eral Schofield, who will order his discharge. If on the other hand you should find that the prisoner is one who ought not to be permitted to go at large during the existence of the present war, or that he should be discharged upon terms of taking the oath of allegiance or giving bond, or on any other reasonable terms which your judgment may provide, you will report that fact to General Schofield, and you may yourselves take paroles, administer the oath of allegiance, and take bonds of good behavior toward the United States during the war.
Third. You will keep a brief record or docket of your proceedings, specifying the name, residence, occupation, age, and sex of the party examined; the cause for which he was arrested; where and by whom the arrest was made, and where he has been imprisoned, and also noting you action in his case.
Fourth. If in any case you shall require special instructions from this Department you will apply for them.
Fifth. Having compelled your examination at Saint Louis, you will proceed to Alton and hear and determine the cases of such prisoners.
Sixth. After having completed your duties at Alton you will proceed to Camp Douglas, at Chicago, Ill., or to any other camp, military prison, or post in the Department of the Missouri, where you may ascertain that state or political prisoners are confined under the authority of the United States, and to proceed to hear and determine their cases according to instructions herein given.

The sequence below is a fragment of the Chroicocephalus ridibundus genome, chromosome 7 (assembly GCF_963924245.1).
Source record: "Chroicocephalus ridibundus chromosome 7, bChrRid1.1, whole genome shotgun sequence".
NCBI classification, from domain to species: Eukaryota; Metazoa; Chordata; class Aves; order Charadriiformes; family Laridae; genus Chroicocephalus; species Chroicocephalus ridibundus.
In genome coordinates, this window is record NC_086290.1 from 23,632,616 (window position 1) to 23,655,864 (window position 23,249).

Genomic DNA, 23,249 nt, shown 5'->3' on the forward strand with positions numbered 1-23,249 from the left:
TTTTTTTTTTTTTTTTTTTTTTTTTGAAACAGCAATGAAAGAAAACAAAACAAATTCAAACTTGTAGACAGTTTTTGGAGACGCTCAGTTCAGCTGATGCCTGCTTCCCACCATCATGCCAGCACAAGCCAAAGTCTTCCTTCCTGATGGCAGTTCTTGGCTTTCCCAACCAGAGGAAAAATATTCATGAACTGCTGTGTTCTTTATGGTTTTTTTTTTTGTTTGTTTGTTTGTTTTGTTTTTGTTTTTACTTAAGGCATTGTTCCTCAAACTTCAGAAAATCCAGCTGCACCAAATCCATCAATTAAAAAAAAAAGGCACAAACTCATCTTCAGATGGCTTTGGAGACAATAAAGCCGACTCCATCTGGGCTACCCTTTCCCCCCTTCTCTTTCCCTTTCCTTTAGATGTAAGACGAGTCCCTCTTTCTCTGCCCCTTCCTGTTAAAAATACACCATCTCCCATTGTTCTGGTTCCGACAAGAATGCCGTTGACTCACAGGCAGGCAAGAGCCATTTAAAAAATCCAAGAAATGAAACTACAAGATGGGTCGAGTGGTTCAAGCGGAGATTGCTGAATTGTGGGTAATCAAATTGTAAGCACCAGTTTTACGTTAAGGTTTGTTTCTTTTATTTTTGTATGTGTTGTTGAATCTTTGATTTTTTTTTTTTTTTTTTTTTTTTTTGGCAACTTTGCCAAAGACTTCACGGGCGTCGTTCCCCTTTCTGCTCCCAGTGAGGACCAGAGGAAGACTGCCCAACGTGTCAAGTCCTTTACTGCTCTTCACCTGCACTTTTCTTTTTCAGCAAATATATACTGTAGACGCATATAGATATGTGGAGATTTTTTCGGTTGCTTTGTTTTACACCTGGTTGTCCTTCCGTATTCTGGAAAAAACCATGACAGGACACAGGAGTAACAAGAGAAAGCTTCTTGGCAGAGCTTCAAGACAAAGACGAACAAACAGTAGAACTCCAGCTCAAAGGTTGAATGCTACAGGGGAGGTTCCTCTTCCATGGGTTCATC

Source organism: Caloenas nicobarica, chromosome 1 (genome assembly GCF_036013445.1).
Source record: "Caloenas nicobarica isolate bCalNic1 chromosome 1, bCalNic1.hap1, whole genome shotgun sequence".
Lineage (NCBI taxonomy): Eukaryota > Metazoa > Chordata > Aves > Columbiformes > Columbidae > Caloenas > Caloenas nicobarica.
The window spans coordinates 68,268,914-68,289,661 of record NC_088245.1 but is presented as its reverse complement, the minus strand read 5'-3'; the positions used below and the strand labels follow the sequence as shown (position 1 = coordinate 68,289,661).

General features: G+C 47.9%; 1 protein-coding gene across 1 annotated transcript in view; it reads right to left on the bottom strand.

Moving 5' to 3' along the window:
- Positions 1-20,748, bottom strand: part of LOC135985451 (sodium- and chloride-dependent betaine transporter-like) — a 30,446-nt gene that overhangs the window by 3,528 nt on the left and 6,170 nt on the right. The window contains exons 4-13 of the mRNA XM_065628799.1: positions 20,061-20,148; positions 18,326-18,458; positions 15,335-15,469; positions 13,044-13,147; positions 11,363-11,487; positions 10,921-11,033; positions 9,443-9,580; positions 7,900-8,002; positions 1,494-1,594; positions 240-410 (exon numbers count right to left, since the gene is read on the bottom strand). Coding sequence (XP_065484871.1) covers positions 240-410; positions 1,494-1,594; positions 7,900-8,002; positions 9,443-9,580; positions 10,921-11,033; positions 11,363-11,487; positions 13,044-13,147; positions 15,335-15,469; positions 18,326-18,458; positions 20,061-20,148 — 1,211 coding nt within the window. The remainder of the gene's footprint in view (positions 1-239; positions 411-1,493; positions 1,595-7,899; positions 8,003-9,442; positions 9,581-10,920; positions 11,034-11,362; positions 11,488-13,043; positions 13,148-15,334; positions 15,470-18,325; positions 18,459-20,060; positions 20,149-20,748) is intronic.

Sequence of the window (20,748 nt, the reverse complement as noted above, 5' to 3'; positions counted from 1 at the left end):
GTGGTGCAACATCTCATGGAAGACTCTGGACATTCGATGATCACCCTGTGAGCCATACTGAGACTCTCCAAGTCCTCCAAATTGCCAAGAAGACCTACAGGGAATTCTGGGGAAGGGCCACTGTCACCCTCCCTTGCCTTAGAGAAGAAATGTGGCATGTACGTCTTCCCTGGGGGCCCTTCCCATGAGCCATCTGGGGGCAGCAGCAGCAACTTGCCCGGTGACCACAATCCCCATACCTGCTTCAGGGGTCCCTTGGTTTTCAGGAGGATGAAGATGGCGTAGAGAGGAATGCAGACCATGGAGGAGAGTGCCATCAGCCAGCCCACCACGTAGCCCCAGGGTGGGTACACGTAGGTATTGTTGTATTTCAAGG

Seventh. You are authorized to call upon quartermasters for necessary transportation where the ordinary channels of travel will not answer the purpose. General Schofield will also provide you with stationery.
Eighth. General Schofield will provide you, or you may procure for yourselves, a suitable room or place for transacting your business. On application to the commandant at Alton he will, upon showing these instructions to him, provide you with the necessary quarters there, and the same when commandant at Camp Douglas, or at any other military post or prison where your duties may all you.
Your obedient servant,
EDWIN M. STANTON,
Secretary of War.
OFFICE COMMISSARY-GENERAL OF PRISONERS,
Washington, D. C., December 2, 1863
Brigadier General A. SCHOEPF, Commanding Fort Delaware, Del.:
GENERAL: The Secretary of War has directed that hereafter prisoners of war will be permitted to receive such articles of clothing as they are allowed to have only issues from the quartermaster's department as provided for by the circular of regulations, or from members of their immediate family. Friends and sympathizers are not to be permitted to send in clothing for distribution, and under no circumstances will prisoners be allowed more than the prescribed amount. Generally greatcoats are prohibited, but they will allowed in such cases as in your judgment they are demanded y considerations of humanity. They will not be permitted to receive provisions form any persons. Their rations, with such vegetables as you purchase, are ample, and nothing more can be allowed. The fund will enable